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Posts Tagged ‘Hyper-V

Failover Clustering & Hyper-V: Planning your Highly-Available

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From Microsoft tech.ed online here’s an excellent video to help you with the Failover Clustering in Hyper-V.

This technical session will discuss Hyper-V and Failover Clustering live migration, deployment considerations, licensing, upgrades, host clustering, guest clustering, disaster recovery, multi-site clustering, System Center Virtual Machine Manager, hardware and validation. What are the pros and cons of each virtualization solution? What’s right for my customers and their scenarios? What about combining physical and virtual machines in the same cluster? This session will include a live demo of a Hyper-V Cluster deployment and live migration.



Written by IT Core

November 23, 2010 at 9:34 PM

Posted in How to..., Videos, Virtualization

Tagged with ,

How Time Synchronization works in Hyper-V

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Ben Armstrong explains in dep How Time Synchronization works in Hyper-V.

Problem #1 – Running virtual machines lose track of time.

While all computers contain a hardware clock (called the RTC – or real-time clock) most operating systems do not rely on this clock.  Instead they read the time from this clock once (when they boot) and then they use their own internal routines to calculate how much time has passed.

The problem is that these internal routines make assumptions about how the underlying hardware behaves (how frequently interrupts are delivered, etc…) and these assumptions do not account for the fact that things are different inside a virtual machine.  The fact that multiple virtual machines need to be scheduled to run on the same physical hardware invariably results in minor differences in these underlying systems.  The net result of this is that time appears to drift inside of virtual machines.

UPDATE 11/22: One thing that you should be aware of here: the rate at which the time in a virtual machine drifts is affected by the total system load of the Hyper-V server.  More virtual machines doing more stuff means time drifts faster.

In order to deal with time drift in a virtual machine – you need to have some process that regularly gets the real time from a trusted source and updates the time in a virtual machine.

Hyper-V provides the time synchronization integration services to do this for you.  The way it does this is by getting time readings from the management operating system and sending them over to the guest operating system.  Once inside the guest operating system – these time readings are then delivered to the Windows time keeping infrastructure in the form of an Windows time provider (you can read more about this here:   These time samples are correctly adjusted for any time zone difference between the management operating system and the guest operating system.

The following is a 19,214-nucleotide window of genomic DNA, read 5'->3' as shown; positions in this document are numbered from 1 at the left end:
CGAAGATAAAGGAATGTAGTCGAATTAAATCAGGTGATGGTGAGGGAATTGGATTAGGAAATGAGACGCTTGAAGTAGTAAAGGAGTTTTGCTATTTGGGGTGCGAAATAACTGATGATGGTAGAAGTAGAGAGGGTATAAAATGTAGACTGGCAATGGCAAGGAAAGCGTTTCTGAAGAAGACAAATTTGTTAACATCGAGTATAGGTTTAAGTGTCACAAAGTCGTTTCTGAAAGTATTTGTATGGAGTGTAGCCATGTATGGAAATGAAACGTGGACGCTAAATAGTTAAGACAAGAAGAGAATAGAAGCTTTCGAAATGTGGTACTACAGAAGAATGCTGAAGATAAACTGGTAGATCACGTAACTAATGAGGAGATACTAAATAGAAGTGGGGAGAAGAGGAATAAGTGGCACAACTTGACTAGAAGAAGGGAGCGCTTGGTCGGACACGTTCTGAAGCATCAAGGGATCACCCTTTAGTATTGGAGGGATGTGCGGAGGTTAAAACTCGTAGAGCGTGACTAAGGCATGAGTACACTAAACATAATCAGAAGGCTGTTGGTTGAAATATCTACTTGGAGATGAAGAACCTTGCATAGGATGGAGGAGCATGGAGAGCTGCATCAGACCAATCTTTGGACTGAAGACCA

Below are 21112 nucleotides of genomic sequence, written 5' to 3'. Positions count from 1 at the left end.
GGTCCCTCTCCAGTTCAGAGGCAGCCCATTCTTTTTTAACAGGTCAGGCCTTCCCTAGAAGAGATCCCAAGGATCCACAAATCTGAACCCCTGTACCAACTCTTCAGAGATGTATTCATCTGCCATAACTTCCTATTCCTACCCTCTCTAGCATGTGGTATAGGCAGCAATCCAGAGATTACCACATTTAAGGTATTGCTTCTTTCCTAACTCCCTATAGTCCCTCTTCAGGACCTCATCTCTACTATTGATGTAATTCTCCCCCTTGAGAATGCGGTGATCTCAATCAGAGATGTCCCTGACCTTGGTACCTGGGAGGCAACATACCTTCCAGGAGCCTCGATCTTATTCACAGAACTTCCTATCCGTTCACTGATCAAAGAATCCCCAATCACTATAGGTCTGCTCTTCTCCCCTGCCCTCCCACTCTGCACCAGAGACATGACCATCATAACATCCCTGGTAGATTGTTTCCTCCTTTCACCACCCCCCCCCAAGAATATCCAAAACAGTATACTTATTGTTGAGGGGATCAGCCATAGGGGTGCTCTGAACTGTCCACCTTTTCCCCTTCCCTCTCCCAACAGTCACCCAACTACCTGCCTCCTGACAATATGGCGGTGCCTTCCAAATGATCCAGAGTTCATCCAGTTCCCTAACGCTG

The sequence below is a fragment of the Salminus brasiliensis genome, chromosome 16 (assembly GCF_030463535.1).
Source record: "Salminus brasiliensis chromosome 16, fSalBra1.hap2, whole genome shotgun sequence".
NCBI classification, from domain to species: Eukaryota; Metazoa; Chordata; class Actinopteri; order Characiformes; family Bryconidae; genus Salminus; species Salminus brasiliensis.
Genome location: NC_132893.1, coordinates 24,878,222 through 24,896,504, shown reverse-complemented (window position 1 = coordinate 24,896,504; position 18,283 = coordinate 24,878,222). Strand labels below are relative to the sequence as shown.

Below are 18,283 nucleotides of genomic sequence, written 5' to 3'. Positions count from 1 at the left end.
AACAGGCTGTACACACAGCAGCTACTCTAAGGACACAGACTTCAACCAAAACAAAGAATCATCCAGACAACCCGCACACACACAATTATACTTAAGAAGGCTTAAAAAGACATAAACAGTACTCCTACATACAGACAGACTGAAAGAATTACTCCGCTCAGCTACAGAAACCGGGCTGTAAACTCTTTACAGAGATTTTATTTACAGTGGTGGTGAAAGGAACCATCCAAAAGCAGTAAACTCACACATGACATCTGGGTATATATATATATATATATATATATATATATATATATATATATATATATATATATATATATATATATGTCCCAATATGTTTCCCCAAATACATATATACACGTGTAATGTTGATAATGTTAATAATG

Problem #2 – Saved virtual machines / snapshots have the wrong time when they are restored.

When we restore a virtual machines from a saved state or from a snapshot we put back together the memory and run state of the guest operating system to exactly match what it was when the saved state / snapshot was taken.  This includes the time calculated by the guest operating system.  So if the snapshot was taken one month ago – the time and date will report that it is still one month ago.

Interestingly enough, at this point in time we will be reporting the correct (with some caveats) time in the systems RTC.  But unfortunately the guest operating system has no idea that anything significant has happened – so it does not know to go and check the RTC and instead continues with its own internally calculated time.

To deal with this the Hyper-V time synchronization integration service detects whenever it has come back from a saved state or snapshot, and corrects the time.  It does this by issuing a time change request through the normal user mode interfaces provided by Windows.  The effect of this is that it looks just like the user sat down and changed the time manually.  This method also correctly adjusts for time zone differences between the management operating system and the guest operating system.

Read more here 🙂

Written by IT Core

November 23, 2010 at 9:25 PM

Posted in Documentation, Tools, Virtualization

Tagged with

SCVMM P2V fails with Error 2910 (0x80070005) Access Denied

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When using Microsoft System Center Virtual Machine Manager 2008 to perform a Physical-to-Virtual conversion (P2V), the following error message appears during the Scan System phase.
Error (2910)
VMM does not have appropriate permissions to access the resource on the %server.
Access is denied (0x80070005)
Recommended Action
Ensure that Virtual Machine Manager has the appropriate rights to perform this action.